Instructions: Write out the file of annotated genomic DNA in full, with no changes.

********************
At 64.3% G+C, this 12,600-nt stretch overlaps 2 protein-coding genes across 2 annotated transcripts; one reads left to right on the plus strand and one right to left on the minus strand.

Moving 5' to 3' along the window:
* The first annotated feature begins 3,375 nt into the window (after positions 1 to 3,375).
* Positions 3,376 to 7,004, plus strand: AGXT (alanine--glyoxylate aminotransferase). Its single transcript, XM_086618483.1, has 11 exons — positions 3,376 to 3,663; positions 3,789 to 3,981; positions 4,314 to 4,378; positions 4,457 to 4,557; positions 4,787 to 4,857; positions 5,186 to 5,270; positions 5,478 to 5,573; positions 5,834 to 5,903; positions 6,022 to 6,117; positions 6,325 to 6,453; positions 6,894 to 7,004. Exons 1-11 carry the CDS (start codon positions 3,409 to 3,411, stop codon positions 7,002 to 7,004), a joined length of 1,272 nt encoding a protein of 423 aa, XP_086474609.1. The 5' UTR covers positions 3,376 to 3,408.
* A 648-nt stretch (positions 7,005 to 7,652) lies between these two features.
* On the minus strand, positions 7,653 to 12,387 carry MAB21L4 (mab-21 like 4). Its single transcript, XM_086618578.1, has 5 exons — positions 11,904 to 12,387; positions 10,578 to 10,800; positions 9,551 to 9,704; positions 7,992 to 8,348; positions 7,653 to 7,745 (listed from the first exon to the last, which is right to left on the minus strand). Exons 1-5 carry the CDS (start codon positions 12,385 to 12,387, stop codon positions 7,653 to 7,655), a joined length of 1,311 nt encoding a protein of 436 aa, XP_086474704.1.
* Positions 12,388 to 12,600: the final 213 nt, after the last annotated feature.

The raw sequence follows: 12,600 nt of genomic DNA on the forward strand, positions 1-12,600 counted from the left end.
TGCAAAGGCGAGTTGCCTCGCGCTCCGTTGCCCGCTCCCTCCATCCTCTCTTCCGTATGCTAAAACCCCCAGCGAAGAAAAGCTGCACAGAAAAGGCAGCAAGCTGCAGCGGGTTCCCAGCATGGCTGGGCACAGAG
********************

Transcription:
At 64.3% G+C, this 12,600-nt stretch overlaps 2 protein-coding genes across 2 annotated transcripts; one reads left to right on the plus strand and one right to left on the minus strand.

Moving 5' to 3' along the window:
* The first annotated feature begins 3,375 nt into the window (after positions 1 to 3,375).
* Positions 3,376 to 7,004, plus strand: AGXT (alanine--glyoxylate aminotransferase). Its single transcript, XM_086618483.1, has 11 exons — positions 3,376 to 3,663; positions 3,789 to 3,981; positions 4,314 to 4,378; positions 4,457 to 4,557; positions 4,787 to 4,857; positions 5,186 to 5,270; positions 5,478 to 5,573; positions 5,834 to 5,903; positions 6,022 to 6,117; positions 6,325 to 6,453; positions 6,894 to 7,004. Exons 1-11 carry the CDS (start codon positions 3,409 to 3,411, stop codon positions 7,002 to 7,004), a joined length of 1,272 nt encoding a protein of 423 aa, XP_086474609.1. The 5' UTR covers positions 3,376 to 3,408.
* A 648-nt stretch (positions 7,005 to 7,652) lies between these two features.
* On the minus strand, positions 7,653 to 12,387 carry MAB21L4 (mab-21 like 4). Its single transcript, XM_086618578.1, has 5 exons — positions 11,904 to 12,387; positions 10,578 to 10,800; positions 9,551 to 9,704; positions 7,992 to 8,348; positions 7,653 to 7,745 (listed from the first exon to the last, which is right to left on the minus strand). Exons 1-5 carry the CDS (start codon positions 12,385 to 12,387, stop codon positions 7,653 to 7,655), a joined length of 1,311 nt encoding a protein of 436 aa, XP_086474704.1.
* Positions 12,388 to 12,600: the final 213 nt, after the last annotated feature.

The raw sequence follows: 12,600 nt of genomic DNA on the forward strand, positions 1-12,600 counted from the left end.
TGCAAAGGCGAGTTGCCTCGCGCTCCGTTGCCCGCTCCCTCCATCCTCTCTTCCGTATGCTAAAACCCCCAGCGAAGAAAAGCTGCACAGAAAAGGCAGCAAGCTGCAGCGGGTTCCCAGCATGGCTGGGCACAGAG